Wood into Color

Well, it’s been a while since I posted here.  This is what happens when you start a new job, then go away for a week, and come back to that new job.  I feel like everything is turned on its head and I don’t have the time to catch up with myself.  But let’s start again, shall we?  And let’s start with some color!

A few weeks ago I dyed some yarn using logwood and oak.  I got the dye stuff from De Kat windmill, the same place where I’ve bought dye stuff before.  I did a mordant of alum (15% of weight) a few days before and let the yarn dry with the alum in it, then rinsed it well before dyeing.  That’s all the prep I did ahead of time.

On the day of dyeing I used 50% WOG (weight of goods) dye powder.  Both the logwood and oak were very fine powders so I just threw them into the pot and filled the pot with water and cooked them both just below the boiling point for an hour.  Looking back, I should have then strained off the dye water and left the sludge behind, but I didn’t because I was afraid I’d lose some of the dyeing power behind.  I wanted good rich deep colors and was afraid if I just poured off the dye water I wouldn’t get that.  Boy was I wrong!

I had 6 skeins of 100% merino, fingering weight, to play with.

With the logwood I was going for deep dark purple.  With the oak I was hoping (yet again) for yellow.  Even though the books all say that yellow is an easy color to achieve with a variety of dye plants, I have a completely different experience.  I find yellow difficult to get.  I first put 2 skeins of 100% merino into the oak dye pot.  It became pretty obvious that this wasn’t going to be yellow.  It was tan.  Even a little brownish.  Bummer.  After leaving in the pot at well below boiling (about 75 degrees C) for an hour, I took it off the heat and let it sit outside in the pot.  No change.  More on this one later.

For the logwood, the dye pot was a lovely reddish color.  I put my 3 skeins into the pot and the color changed and struck immediately to a dark purple!  Wow! The alum really changed the chemistry in the pot and was immediately visible.  I left them in there to cook, at about 85-90 degrees C, for an hour and then let them cool outside.  After they cooled down a bit I hung them up to dry.  I didn’t rinse them yet.

Here’s the pot before putting yarn in:

And here’s the pot with yarn in it:

Then I put in another skein, into the dye pot, to see if there was strength left in the dye.  Wow! A lovely lavender color came out and STILL I think that pot would have produced some great lighter colors.  Unfortunately I was out of yarn and out of time.  I kept the pot around for a few days hoping to have time to play with it again, but I didn’t.  In the warm weather we were having, it started to look a little icky so I ended up dumping it out.  What a shame!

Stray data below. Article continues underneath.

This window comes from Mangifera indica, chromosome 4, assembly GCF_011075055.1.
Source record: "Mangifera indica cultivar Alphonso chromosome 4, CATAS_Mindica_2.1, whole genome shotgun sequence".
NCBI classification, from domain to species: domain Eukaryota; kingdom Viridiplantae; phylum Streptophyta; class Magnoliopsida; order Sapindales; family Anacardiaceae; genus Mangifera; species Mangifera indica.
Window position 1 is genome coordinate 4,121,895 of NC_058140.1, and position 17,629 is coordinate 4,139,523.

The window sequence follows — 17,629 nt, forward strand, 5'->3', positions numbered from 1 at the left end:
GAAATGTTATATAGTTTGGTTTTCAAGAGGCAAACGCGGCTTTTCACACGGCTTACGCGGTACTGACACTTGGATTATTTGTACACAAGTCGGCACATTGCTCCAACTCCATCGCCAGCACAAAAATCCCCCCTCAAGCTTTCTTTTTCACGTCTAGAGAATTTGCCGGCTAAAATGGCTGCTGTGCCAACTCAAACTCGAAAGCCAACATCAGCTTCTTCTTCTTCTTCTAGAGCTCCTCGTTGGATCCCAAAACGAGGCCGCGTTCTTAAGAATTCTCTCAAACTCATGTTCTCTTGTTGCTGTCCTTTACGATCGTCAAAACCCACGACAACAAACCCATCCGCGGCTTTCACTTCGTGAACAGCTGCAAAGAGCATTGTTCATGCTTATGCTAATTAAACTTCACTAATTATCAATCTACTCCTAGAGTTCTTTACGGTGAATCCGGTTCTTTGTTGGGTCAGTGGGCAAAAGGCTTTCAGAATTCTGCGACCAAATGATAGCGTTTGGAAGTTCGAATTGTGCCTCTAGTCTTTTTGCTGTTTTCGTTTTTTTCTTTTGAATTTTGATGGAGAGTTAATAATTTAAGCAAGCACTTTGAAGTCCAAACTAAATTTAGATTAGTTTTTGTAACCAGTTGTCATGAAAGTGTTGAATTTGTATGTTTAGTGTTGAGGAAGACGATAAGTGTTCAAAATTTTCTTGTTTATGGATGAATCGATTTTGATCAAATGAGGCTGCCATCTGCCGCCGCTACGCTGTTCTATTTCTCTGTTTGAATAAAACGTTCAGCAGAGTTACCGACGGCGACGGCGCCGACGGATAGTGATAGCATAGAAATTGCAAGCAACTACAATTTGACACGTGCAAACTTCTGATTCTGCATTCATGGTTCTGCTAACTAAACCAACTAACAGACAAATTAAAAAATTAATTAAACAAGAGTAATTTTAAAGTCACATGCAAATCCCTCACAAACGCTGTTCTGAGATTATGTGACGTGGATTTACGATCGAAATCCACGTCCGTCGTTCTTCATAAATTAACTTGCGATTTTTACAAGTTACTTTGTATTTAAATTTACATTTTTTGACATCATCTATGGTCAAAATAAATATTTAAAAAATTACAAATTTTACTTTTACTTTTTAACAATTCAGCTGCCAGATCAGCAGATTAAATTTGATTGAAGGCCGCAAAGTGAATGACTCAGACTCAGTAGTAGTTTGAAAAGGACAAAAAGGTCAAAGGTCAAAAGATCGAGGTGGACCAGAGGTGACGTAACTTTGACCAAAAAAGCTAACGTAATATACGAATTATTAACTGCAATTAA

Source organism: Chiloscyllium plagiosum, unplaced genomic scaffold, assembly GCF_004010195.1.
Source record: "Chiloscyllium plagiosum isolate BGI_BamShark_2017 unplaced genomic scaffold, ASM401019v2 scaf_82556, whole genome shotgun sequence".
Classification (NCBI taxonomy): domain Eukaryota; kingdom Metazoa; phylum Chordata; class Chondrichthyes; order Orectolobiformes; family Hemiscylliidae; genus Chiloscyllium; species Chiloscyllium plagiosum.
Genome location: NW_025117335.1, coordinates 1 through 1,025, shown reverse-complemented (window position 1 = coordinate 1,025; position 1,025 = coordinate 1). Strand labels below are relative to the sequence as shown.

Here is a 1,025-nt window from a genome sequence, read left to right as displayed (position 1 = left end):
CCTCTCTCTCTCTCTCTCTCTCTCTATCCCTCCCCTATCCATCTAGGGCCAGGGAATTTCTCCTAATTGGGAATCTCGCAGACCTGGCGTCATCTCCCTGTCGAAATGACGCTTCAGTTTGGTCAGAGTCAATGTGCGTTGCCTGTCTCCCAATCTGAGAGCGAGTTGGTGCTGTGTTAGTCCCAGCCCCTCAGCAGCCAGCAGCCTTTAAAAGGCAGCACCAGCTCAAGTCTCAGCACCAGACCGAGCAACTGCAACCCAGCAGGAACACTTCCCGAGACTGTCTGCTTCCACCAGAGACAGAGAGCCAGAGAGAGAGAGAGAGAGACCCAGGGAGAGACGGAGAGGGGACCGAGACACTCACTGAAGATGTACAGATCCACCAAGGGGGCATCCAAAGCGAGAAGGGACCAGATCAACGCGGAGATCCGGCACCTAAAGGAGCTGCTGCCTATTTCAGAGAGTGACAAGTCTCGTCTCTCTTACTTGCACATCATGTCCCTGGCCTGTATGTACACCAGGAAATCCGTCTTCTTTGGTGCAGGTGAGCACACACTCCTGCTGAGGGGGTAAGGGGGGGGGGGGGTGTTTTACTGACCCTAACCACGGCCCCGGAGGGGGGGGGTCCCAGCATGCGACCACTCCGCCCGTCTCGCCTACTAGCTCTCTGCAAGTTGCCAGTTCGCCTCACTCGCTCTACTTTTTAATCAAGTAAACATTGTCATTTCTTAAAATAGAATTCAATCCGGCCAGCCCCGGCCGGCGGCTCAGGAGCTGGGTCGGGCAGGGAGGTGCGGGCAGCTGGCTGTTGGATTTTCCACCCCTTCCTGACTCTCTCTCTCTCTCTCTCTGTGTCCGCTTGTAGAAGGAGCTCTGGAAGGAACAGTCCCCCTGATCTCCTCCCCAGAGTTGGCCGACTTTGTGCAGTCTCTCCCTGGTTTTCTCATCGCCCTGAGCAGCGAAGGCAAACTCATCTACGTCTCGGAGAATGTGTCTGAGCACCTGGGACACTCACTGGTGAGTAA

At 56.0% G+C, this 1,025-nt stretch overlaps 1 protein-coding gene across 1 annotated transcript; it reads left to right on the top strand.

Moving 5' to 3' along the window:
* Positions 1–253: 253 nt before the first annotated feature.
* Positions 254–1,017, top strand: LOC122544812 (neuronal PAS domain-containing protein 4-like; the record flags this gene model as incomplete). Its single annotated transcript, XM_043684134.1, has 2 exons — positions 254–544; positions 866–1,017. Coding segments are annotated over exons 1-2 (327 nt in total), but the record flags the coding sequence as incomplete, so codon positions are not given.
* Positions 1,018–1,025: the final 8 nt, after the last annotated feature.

But before I dumped it, I decided to stir it up and throw in one of those tan skeins.  What the heck, right?  I let it sit right down in the bottom of the pot, where the sludge of logwood was, and let it cook for an hour.  Then I left it to sit over night in the pot.  It came out nearly black!  Fabulous!  The logwood just kept giving and giving.

What did I learn from this dye session?  First, logwood is strong.  I could have dyed 5 different shades of purple from that one 200g bag of dust.  Second, yellow is trickier than you think.  I’m happy with the tan/blonde skein that I got, but it aint yellow.  I’m going to try again with Weld and hopefully I WILL end up with a yellow skein.  Third, if you want to get a consistent color, you HAVE to strain the sludge out of the dye pot.  If your skeins are stacked in the pot, the skein on the bottom will get more color.  Either stir them often (which might felt them) or take the time to make a clearer pot, free of heavy color in any one place.  Here are the results…

The photo is a little bit lighter than in real life.  The far left skein is the one that was first tan, then overdyed and is now nearly black.  The middle 3 skeins were the first 3 into the logwood pot.  They are dark purple, and two of them have streaks of black in them too.  Lovely.  The far right skein is the one that was dyed in the pot after the first 3, with leftover dye.  I’m just thrilled with all of them!

And here is the tan/blonde skein.  It’s nice.  I like it.  But it’s not yellow!

Since this dye session I’ve bought some more indigo (the easy kind that only needs a little reducing to work) and weld and the chemicals needed to dye both.  So, yellow, blue, and some overdyeing to make green.  Wish me luck!

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